Syracuse University Magazine






Syracuse

Kenneth A. Shaw, Chancellor

Sandi Tams Mulconry 75, Associate Vice President for University Communications; Publisher

Jeffrey Charboneau G99, Executive Director of Creative Services;
Executive Editor

EDITOR
Jay Cox

ART DIRECTOR
Laurie Cronin 81

ASSOCIATE EDITORS
Amy Speach Shires, Christine Yackel G75

ASSISTANT EDITORS
Margaret Costello, Kate Gaetano,
David Marc

DESIGNER
Amy McVey

WEB PAGE DESIGNER
W. Michael McGrath

PRODUCTION COORDINATOR
Jennifer Merante

CLASS NOTES COORDINATOR
Velita Chapple

STUDENT INTERNS
Kristiana Glavin ’04, Lauren Morth ’04,
Linda Ober ’05, Wanfeng Zhou G’04

CONTRIBUTORS
Lindsay Beller G’03, Nicci Brown G’98,
Steve Davis, Thomas H. Dennison, Patrick Farrell G’87, Elizabeth Kamell, Cynthia Moritz ’81,
Kevin Morrow, Sara Mortimer, Kristen Swing ’03, Christine Yackel G’75

Syracuse University Magazine (USPS 009-049, ISSN 1065-884X) Volume 20, Number 3, is an official bulletin of Syracuse University and is published four times yearly: spring, summer, fall, and winter by Syracuse University, Syracuse NY 13244. It is distributed free of charge to alumni, friends, faculty, and staff. Periodical postage paid at Syracuse, NY, and additional mailing offices.

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Contents 2003 Syracuse University, except where noted. Opinions expressed in Syracuse University Magazine are those of the authors and do not necessarily represent the opinions of its editors or policies of Syracuse University.

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UNIVERSITY MISSION

To promote learning through teaching, research, scholarship, creative accomplishment, and service.

UNIVERSITY VISION

To be the leading student-centered research university with faculty, students, and staff sharing responsibility and working together for academic, professional, and personal growth.

OpeningRemarks

Worldly Expectations

Comedian Steven Wright once said: “It’s a small world, but I wouldn’t want to have to paint it.” That’s no problem, since the Earth does a fine job of painting itself. Think of the kaleidoscope of colors it brushes across our landscapes, waters, and skies.

It can be incredibly refreshing to soak in these colors, but we never truly get an original look at the big picture—only glimpses, snapshots of scenery crossing our paths. That’s why I’m always intrigued when an astronaut describes our world from above. In “Pioneering Spirit”—David Marc’s feature story about NASA and the future of space exploration—astronaut Eileen Collins ’78 says that from space our atmosphere looks as thin as an eggshell. “You also see how beautiful the Earth is—the colors, the waters, the continents,” she says. “You learn to love our planet and you want to take care of it.”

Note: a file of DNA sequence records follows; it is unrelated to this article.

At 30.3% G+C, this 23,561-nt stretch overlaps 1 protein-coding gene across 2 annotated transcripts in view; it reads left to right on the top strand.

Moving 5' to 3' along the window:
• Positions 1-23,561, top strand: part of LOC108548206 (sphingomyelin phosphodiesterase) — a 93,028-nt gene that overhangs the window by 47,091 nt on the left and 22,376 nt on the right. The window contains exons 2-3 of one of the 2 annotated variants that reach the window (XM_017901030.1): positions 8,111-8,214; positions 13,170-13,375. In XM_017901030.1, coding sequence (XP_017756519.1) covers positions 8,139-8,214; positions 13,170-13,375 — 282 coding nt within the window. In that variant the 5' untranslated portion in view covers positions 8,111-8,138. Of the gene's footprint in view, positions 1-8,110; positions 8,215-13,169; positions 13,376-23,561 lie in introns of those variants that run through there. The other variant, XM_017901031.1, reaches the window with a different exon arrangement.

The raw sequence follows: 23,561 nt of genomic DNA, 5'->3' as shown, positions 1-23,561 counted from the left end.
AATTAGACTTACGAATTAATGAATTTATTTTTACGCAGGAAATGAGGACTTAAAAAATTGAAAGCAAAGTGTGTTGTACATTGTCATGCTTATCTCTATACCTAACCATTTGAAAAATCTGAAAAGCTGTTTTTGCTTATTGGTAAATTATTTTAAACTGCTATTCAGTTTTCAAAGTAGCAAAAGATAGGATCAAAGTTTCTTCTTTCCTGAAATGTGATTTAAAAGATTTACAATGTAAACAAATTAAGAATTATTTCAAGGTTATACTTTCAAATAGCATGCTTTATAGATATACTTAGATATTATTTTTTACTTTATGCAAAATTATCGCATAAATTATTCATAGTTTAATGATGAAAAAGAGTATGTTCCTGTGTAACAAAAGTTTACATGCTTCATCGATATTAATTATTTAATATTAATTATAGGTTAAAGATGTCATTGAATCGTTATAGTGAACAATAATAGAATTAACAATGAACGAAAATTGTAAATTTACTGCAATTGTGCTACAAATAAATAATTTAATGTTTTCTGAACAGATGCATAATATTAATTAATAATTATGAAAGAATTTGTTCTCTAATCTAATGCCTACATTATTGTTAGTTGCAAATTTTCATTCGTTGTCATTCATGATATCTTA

Perhaps if we all shared this appreciation for the Earth, it would be a much better—and cleaner—place. Gone would be the reckless habits of those who view the world as their personal Dumpster. Gone would be the petty politics and self-interests that hamstring efforts to protect the environment. And gone would be the shortsighted actions that trash precious natural resources with little thought of tomorrow. Idealistic? Sure. But not unrealistic, especially if we step back every now and then and consider the big picture with foresight rather than hindsight. What we would see is that we’re all spinning on this piece of property together, and we should cherish the ride, make the most of our time here, and continue learning what we can about this cosmic journey.

That’s why no matter what anyone thinks of NASA, one thing we gain from its work is a sense of self and place. Space exploration provides us with a mirror on our world—an absolute perspective that puts us in our place as mere blips on the Big Screen. Just look at those dazzling pictures from the Hubble Space Telescope, or think about scientists devoting endless hours of research to enable us to explore Mars. For all that NASA teaches us about the universe, it also shows us how unique the Earth is. This challenges us to look beyond ourselves and feeds our need to keep asking questions about who we are and where we’re headed. And even when tragedy stirs doubt, it’s important to remember that knowledge often arises from failure.

There is no simple solution to preserving our planet—and chances are it may survive us. But the more we realize what’s at stake for all of humanity and our world, the more conscious we may become of our actions. It doesn’t take a rocket scientist to understand this. All you really have to do is step outdoors into the night and gaze up at the stars to invoke your sense of wonder. The experience is both illuminating and humbling. It’s also a reminder that without an appreciation for the Earth and the heavens above, our vision will be forever limited and we’ll never unravel the mysteries within our grasp.

And who would want to paint that picture of the world?

—Jay Cox
Editor

 

 

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